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Gabriel Mel de Fontenay

Professor Vihvelin
Free Will and Determinism
25 February 2012
A Different Kind of Freedom
If you put yourself in Winston Smiths shoes, you probably think youd never
willingly undergo the transformation he did. It seems as though converting in the way
Winston did would require completely robbing you of your free will and replacing it with
that of the party. In other words, it feels obvious that Winston must have lost his free will.
But, considering the fact that Winstons decision-making process is relatively unchanged
by torture, it appears that while hes been fundamentally changed, he has not lost the
ability to make free decisions. His decisions, in fact, appear to be as free in the end as
they are in the beginning.
First, an observation: whether or not one thinks Winstons change of heart was
free, everyone must agree that for the vast majority of decisions when to sip gin,
when to go to bed, whether or not to visit the Chestnut Caf Winston exercises free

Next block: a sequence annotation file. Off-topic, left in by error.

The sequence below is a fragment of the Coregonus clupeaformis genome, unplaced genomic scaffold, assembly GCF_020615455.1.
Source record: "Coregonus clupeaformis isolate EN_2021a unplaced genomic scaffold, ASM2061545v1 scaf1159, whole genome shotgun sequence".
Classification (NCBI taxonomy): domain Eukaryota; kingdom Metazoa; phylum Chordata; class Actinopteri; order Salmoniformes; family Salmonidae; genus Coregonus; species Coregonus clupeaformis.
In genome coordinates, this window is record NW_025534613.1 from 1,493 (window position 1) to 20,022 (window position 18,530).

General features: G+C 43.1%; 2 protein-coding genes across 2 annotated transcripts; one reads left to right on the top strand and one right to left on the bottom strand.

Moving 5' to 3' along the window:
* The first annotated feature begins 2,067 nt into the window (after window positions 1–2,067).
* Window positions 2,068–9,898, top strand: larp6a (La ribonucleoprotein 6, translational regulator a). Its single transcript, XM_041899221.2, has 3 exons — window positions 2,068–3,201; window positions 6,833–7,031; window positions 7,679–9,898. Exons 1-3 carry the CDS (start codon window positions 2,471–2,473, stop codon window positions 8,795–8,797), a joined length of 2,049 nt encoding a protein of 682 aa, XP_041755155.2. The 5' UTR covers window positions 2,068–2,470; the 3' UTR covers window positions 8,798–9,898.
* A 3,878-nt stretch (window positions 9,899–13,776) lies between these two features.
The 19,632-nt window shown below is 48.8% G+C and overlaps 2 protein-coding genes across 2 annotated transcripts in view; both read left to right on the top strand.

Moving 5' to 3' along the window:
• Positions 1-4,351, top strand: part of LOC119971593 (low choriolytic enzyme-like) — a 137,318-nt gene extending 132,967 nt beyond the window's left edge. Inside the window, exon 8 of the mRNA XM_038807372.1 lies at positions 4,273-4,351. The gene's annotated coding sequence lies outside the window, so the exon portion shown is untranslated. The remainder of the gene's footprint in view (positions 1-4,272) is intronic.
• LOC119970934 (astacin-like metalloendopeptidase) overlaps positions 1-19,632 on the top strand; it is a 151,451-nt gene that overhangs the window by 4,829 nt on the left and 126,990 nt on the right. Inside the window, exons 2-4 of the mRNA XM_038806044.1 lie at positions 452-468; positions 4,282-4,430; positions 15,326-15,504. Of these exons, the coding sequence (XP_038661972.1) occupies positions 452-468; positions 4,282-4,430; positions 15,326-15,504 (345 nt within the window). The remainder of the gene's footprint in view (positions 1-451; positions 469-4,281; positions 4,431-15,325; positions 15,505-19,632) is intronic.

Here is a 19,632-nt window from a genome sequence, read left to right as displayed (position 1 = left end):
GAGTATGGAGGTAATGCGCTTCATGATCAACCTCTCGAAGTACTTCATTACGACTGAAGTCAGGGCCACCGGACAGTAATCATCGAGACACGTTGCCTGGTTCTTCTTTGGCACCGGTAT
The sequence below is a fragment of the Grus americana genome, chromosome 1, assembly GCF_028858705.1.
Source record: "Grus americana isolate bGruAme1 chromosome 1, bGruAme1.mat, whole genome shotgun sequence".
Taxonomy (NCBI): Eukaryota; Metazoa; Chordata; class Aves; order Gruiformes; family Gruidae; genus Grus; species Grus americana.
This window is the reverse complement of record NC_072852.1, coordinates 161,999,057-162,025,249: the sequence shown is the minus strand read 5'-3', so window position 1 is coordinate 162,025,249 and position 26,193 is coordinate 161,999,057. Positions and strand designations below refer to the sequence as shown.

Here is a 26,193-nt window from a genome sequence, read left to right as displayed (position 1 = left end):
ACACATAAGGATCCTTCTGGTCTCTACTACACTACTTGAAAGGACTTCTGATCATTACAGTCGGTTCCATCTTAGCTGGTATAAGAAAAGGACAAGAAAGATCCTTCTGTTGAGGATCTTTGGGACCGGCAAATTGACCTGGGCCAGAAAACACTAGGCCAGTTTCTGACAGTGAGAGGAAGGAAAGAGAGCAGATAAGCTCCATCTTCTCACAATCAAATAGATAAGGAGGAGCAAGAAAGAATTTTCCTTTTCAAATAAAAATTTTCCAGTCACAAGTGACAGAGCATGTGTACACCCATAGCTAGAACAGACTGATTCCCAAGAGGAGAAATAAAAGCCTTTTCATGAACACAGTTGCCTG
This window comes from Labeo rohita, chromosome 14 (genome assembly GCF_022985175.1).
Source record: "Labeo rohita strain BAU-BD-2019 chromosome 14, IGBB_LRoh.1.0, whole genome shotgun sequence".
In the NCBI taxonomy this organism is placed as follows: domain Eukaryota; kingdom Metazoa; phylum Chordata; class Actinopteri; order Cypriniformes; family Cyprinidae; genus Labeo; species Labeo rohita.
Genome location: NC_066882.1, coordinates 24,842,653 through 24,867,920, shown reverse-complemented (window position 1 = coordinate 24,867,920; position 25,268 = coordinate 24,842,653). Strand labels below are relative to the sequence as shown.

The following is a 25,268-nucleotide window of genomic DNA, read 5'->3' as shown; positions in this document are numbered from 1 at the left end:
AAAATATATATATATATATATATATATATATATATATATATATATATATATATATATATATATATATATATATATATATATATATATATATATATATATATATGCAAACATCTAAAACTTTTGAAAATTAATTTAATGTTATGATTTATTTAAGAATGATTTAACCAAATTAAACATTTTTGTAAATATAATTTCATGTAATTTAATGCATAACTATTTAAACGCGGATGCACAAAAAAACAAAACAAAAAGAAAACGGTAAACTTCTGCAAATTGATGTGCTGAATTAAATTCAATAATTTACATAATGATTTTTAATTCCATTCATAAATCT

will, even at the end of the novel. There is nothing qualitatively different in the end about
Winstons coffee drinking or back scratching, and we are left to assume that these smaller
choices come from the same mysterious, personal process that they always have. This
process appears to be generally similar to that of any free willed person, and is, in fact,
indistinguishable from that of early-Winston, who, we agree, had free will. So for most
decisions, Winston is still free. Accordingly, from now on, whenever we ask the question,
is Winston still free at the end of the novel?, we will take that to mean completely free,
understanding that for most decisions, Winston is trivially free, and that the cases in
question are decisions flowing from his (possibly un-free) change of heart.
So, what is freedom? Since we agree that early-Winston (pre-rats) was free, we
may look to him for a definition. Doing so, its quite easy to say what freedom is not: an
ability to change ones attitudes. As free as wed like to think early-Winston was, there is
nothing to suggest that he had any real choice about whether or not to hate the party.
Rather than being a free choice, his defiance appeared to spring uncontrollably from deep
within his subconscious, manifesting itself externally in the form of his written mantra
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DOWN WITH BIG BROTHER or his loving cries for Julia. Early-Winstons attitudes,
then, were driven by his clearly party-hostile subconscious which operated outside of his
control. Therefore, the ability to change ones mind in a way that defies the subconscious
cannot be used as a necessary condition for freedom because there is no evidence to